A desperate and largely unknown humanitarian crisis is deteriorating in the Lake Chad Basin region of West Africa, forcing millions of people to flee their homes and leaving millions more in need of humanitarian assistance. Oxfam is providing life-saving support but help is urgently needed to prevent the crisis turning into a catastrophe.
As recovery in Nepal begins after the earthquake that struck in April 2015, there is an opportunity to ensure that reconstruction and resettlement policies and programmes are inclusive of women and those who are landless.
The Asia Resilience Strategy for 2015–2020 provides a broad framework on inclusive humanitarian and development trajectories focused on the poorest of the poor in the areas of: 1) smallholder agriculture; 2) water; 3) urban resilience; and 4) natural resource management.
Millions of poor and vulnerable people face hunger and poverty this year and next because of record global temperatures, droughts and erratic rains in 2014 and 2015, compounded by the development of possibly the most powerful El Niño on record.
This guide is an essential resource for all those wanting to understand how the humanitarian system works it has been produced by Oxfam’s Rights in Crisis Campaign as an essential resource to guide Oxfam staff, partners, allies and anyone involved in humanitarian influencing work.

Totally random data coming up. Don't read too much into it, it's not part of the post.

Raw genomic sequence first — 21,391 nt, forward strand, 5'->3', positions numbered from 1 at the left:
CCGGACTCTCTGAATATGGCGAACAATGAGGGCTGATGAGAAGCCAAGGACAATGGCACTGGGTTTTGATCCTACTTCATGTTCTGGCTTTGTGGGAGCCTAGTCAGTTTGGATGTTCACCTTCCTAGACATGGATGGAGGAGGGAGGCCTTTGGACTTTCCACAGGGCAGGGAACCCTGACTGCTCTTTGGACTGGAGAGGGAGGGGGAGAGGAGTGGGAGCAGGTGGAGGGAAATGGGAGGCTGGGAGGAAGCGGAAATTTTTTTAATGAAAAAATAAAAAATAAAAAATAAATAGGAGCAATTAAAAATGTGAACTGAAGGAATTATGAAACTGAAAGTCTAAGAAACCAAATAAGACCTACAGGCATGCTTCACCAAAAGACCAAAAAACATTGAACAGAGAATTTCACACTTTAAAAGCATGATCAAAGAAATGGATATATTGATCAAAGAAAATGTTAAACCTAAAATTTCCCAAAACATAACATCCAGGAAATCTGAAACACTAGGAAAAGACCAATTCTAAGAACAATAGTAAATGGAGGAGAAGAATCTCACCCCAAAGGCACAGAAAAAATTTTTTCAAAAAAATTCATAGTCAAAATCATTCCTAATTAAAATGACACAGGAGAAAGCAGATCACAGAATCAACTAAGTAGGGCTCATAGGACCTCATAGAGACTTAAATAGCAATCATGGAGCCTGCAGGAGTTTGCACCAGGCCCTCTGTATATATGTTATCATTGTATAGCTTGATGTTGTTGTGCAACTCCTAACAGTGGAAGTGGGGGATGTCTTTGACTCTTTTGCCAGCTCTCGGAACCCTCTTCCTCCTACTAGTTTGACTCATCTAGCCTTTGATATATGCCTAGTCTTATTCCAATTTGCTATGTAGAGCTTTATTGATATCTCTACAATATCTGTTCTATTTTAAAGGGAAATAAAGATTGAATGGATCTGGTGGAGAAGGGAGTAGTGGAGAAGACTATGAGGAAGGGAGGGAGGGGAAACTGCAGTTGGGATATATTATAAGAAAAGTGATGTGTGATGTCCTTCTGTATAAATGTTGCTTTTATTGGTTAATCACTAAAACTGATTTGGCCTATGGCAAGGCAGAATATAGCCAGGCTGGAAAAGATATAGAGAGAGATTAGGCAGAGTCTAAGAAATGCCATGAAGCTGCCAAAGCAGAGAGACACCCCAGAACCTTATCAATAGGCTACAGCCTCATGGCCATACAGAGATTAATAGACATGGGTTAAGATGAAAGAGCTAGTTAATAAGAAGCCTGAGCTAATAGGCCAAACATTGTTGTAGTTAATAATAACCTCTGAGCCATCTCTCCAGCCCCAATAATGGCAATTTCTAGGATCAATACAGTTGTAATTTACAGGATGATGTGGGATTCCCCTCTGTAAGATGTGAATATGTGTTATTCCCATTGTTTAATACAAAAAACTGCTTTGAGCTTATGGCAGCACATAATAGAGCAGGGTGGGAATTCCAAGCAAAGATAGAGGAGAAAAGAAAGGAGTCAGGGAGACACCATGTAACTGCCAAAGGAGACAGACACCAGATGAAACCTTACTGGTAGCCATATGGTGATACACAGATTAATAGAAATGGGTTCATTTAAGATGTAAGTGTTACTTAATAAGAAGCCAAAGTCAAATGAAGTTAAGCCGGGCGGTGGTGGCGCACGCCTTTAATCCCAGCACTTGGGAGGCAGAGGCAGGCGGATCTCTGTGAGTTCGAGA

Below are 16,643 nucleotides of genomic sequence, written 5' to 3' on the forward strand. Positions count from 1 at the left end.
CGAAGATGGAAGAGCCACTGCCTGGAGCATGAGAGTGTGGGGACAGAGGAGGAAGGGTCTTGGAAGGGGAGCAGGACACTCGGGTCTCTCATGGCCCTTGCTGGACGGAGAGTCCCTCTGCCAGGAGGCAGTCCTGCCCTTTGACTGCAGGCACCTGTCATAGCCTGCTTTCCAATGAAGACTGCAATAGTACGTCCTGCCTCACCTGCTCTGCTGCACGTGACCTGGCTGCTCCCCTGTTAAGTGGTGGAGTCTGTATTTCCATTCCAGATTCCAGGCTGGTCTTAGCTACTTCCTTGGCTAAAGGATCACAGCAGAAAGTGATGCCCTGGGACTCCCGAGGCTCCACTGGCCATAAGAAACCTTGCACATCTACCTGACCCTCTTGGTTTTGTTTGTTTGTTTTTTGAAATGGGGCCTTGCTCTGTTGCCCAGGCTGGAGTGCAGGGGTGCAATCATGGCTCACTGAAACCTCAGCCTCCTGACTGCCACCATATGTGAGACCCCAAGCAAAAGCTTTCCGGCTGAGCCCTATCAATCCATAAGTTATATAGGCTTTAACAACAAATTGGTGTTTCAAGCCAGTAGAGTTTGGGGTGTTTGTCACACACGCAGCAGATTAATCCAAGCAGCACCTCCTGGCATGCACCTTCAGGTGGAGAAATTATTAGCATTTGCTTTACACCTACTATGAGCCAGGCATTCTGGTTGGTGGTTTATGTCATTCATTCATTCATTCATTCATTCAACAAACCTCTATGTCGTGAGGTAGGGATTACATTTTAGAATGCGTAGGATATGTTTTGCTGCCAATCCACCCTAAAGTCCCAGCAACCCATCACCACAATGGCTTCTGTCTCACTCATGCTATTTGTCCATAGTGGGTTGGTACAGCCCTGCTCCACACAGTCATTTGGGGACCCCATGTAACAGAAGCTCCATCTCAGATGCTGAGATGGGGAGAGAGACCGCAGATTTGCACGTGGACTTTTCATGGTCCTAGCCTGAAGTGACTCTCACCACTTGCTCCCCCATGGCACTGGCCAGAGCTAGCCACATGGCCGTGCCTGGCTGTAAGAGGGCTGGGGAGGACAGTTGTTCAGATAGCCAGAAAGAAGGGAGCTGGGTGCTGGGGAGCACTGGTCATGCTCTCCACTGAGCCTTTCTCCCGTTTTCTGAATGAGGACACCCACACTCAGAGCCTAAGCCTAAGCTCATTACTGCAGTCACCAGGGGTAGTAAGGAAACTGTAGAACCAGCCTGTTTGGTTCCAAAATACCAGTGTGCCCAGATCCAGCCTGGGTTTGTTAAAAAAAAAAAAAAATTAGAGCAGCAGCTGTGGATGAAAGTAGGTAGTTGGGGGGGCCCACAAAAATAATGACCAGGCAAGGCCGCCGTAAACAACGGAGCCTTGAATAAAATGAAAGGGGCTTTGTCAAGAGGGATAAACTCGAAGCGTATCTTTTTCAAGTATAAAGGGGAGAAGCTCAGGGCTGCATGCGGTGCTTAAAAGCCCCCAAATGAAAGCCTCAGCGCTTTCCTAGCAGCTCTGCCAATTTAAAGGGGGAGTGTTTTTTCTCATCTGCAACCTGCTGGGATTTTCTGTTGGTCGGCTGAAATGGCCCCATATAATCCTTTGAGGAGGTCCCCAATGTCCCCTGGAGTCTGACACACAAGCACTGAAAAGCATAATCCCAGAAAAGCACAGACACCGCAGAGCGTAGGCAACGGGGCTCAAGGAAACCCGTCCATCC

The cost of weather-related disasters in the five years since global leaders last met to discuss climate change is almost half a trillion dollars ($490 billion) – three times more than for the whole of the 1970s.
The injustice of poverty demands a powerful and practical response to address both its causes and its impact on peoples' lives. Using a six-sided strategy to weave together the complex web of our efforts and joining with others, we seek to overcome poverty.
Hundreds of thousands of people affected by Pakistan’s 2012 floods disaster still need urgent help both to meet their immediate needs and to rebuild their homes and livelihoods.
The effectiveness of international aid, both in meeting urgent needs and in tackling entrenched poverty, is being undermined in some of the world’s poorest places.
While effective aid has